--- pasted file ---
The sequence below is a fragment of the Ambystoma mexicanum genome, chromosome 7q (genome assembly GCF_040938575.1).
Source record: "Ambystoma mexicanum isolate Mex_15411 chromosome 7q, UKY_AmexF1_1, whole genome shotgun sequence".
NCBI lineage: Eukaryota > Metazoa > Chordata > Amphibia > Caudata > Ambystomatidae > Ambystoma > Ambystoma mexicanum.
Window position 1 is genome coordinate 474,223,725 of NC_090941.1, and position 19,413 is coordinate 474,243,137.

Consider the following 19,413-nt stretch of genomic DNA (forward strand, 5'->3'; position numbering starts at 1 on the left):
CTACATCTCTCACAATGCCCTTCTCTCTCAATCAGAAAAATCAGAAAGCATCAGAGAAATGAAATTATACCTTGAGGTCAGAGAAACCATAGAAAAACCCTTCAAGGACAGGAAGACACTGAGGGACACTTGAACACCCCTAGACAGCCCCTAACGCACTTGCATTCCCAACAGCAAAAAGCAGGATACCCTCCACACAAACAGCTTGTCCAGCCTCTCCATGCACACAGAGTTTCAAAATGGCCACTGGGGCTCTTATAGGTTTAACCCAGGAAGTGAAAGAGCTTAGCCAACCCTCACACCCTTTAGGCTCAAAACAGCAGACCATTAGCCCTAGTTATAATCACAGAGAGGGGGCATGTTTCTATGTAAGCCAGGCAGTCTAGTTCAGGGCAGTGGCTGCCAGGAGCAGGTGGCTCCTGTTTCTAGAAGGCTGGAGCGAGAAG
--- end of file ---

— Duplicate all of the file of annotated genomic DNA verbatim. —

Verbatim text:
The sequence below is a fragment of the Ambystoma mexicanum genome, chromosome 7q (genome assembly GCF_040938575.1).
Source record: "Ambystoma mexicanum isolate Mex_15411 chromosome 7q, UKY_AmexF1_1, whole genome shotgun sequence".
NCBI lineage: Eukaryota > Metazoa > Chordata > Amphibia > Caudata > Ambystomatidae > Ambystoma > Ambystoma mexicanum.
Window position 1 is genome coordinate 474,223,725 of NC_090941.1, and position 19,413 is coordinate 474,243,137.

Consider the following 19,413-nt stretch of genomic DNA (forward strand, 5'->3'; position numbering starts at 1 on the left):
CTACATCTCTCACAATGCCCTTCTCTCTCAATCAGAAAAATCAGAAAGCATCAGAGAAATGAAATTATACCTTGAGGTCAGAGAAACCATAGAAAAACCCTTCAAGGACAGGAAGACACTGAGGGACACTTGAACACCCCTAGACAGCCCCTAACGCACTTGCATTCCCAACAGCAAAAAGCAGGATACCCTCCACACAAACAGCTTGTCCAGCCTCTCCATGCACACAGAGTTTCAAAATGGCCACTGGGGCTCTTATAGGTTTAACCCAGGAAGTGAAAGAGCTTAGCCAACCCTCACACCCTTTAGGCTCAAAACAGCAGACCATTAGCCCTAGTTATAATCACAGAGAGGGGGCATGTTTCTATGTAAGCCAGGCAGTCTAGTTCAGGGCAGTGGCTGCCAGGAGCAGGTGGCTCCTGTTTCTAGAAGGCTGGAGCGAGAAG